We have not even hit Fall yet, and I’ve already seen a few stray Christmas-related items pop up in stores. A subtle reminder that you can blink in August and suddenly it’s December. The end of the year fills up with a flurry of activities, and quite commonly, a big bump in charitable donations.
From a tax perspective, the year closes out on December 31st, but do not be fooled, you should not leave all of your charitable donations until the last possible minute.
Utilizing A Donor Advised Fund
If you are planning to make donations this year, consider getting ahead of the pack by establishing a donor advised fund. A donor advised fund (DAF) is sometimes referred to as a charitable checkbook, and in a way, is like becoming your own charitable foundation. You open and manage an account, you fund it with monies earmarked for charitable purposes, and you dole out grants to organizations that you support.
The real power of a DAF, from a tax perspective, is realized through the separation of timing between when you get the tax benefit and when you give money to the charities of your choosing.
Comparing the Alternative
Case in point: Say that you would like to contribute $15,000 across 15 charities in support of their year-end annual fundraisers. Every year, there are a lot of individual moving pieces that need to work correctly to make sure that not only do the charities receive their benefit, but that you are also able to recognize the corresponding tax deductions in that tax year.
- What happens if you forget to mail out a check by 12/31?
- What happens if your contribution gets lost in the mail?
- What happens if you mail out a contribution before the end of the year, but the charity does not process the check until after the start of the New Year?
Now multiply those questions by 15 organizations and you have a recipe for a mistake.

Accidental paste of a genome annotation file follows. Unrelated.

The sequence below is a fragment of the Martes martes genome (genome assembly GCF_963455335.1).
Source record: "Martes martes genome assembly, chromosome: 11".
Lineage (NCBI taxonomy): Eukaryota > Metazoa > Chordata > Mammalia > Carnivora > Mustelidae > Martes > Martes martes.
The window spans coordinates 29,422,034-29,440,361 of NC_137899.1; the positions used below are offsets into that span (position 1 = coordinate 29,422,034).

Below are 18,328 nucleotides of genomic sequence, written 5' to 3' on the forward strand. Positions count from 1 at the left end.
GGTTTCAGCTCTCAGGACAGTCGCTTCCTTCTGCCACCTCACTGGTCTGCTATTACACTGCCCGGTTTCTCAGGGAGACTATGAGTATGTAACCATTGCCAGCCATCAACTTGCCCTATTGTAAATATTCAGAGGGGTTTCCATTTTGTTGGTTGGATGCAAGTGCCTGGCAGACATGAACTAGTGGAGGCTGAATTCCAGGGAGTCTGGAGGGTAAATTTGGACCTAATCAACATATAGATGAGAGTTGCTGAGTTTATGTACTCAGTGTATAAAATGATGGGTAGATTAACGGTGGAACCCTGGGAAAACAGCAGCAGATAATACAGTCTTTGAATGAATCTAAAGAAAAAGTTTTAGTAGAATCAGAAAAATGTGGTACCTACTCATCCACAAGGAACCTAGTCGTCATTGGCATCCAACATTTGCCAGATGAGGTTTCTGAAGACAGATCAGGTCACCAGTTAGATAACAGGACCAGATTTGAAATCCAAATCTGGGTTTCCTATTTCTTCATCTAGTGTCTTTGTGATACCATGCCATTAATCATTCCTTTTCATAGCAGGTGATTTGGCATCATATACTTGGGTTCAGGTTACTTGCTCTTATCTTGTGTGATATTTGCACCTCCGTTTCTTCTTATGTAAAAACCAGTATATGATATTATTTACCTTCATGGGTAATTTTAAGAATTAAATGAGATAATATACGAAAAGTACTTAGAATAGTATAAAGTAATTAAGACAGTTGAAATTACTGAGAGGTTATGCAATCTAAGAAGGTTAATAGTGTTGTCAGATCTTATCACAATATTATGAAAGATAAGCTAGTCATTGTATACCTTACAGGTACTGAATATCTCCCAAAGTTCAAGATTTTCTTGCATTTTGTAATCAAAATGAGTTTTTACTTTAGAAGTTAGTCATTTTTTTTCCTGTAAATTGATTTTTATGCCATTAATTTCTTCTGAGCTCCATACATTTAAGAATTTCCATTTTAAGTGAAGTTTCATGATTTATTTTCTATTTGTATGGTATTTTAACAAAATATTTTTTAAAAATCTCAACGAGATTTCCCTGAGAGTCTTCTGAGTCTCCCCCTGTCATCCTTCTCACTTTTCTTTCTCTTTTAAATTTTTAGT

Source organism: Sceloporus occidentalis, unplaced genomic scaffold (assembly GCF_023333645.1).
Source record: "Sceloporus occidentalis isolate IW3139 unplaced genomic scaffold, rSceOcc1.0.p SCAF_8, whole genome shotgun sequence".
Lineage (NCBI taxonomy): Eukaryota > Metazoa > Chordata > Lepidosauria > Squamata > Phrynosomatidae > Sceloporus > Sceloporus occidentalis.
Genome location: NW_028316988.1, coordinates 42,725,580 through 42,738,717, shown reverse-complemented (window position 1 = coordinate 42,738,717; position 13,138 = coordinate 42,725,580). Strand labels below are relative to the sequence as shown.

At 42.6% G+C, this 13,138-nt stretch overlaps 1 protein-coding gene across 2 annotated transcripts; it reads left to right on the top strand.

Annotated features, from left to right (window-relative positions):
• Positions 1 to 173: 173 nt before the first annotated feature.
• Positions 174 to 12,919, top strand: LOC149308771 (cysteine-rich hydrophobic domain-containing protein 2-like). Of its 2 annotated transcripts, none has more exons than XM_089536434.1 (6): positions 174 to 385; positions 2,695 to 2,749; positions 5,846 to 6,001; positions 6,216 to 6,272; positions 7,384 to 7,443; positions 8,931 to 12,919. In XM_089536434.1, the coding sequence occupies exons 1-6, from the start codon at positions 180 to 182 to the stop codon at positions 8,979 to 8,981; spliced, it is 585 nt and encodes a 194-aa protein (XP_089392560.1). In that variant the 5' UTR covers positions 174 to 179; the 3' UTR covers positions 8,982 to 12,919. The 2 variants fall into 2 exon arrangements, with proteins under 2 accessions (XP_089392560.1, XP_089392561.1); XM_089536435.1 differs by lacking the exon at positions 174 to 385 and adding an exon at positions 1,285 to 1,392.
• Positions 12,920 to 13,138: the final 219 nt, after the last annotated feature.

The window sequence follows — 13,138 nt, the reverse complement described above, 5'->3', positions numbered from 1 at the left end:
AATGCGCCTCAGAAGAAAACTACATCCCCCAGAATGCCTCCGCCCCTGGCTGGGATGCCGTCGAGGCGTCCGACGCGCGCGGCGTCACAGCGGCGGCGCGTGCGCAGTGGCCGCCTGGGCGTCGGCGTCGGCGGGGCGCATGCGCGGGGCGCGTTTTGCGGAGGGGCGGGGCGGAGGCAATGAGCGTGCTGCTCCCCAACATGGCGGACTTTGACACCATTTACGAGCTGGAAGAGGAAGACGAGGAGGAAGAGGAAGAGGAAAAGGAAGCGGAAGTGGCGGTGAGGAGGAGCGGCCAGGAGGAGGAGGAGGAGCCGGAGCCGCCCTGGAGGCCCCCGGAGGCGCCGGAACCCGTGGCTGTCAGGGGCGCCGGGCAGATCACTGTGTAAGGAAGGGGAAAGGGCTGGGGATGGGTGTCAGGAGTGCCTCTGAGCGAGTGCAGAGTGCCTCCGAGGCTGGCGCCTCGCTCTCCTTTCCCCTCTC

Gifting with Efficiency
Now let us assume that you plan ahead and establish a DAF in October, and subsequently fund it with $15,000. There is no question from a tax perspective of when you have made a charitable contribution because that is the date you fund the DAF. Even better, the money can sit in that account as long as you want. So now December rolls around, your favorite charities are hosting their year-end give-a-thon’s, and you can write grants (think “checks”) from your DAF without worry of how it affects your taxes. If something is lost in the mail, or processed late, it is only an administrative headache, not a potential tax nightmare.
Another important consideration is that you can be more strategic about your gifting with a DAF. Perhaps this year is going to be a much higher tax year than most, and you would get more value for every dollar of charitable deductions than in a more normal income year. Why not consolidate two giving years into one? Donate $30,000 to the DAF, and enjoy the benefit of a bigger charitable deduction. As mentioned before, the money can be in the account for as long as you want – what matters for taxes is when you donate to the DAF, not when the money is granted out to the charities. Now you’ll have two years’ worth of charitable grants, but benefit more from the timing of the donation. Again, there can be value when you can separate the timing of giving from the timing of the related tax advantages.
As for the individual charities, the money is the same to them whether it comes from your checkbook, brokerage account, or DAF.
So do your future self a favor and consider establishing a DAF today. Consider reaching out to your financial planner or local community foundation, as many offer to help set up these accounts, and can even streamline the giving process for local charities.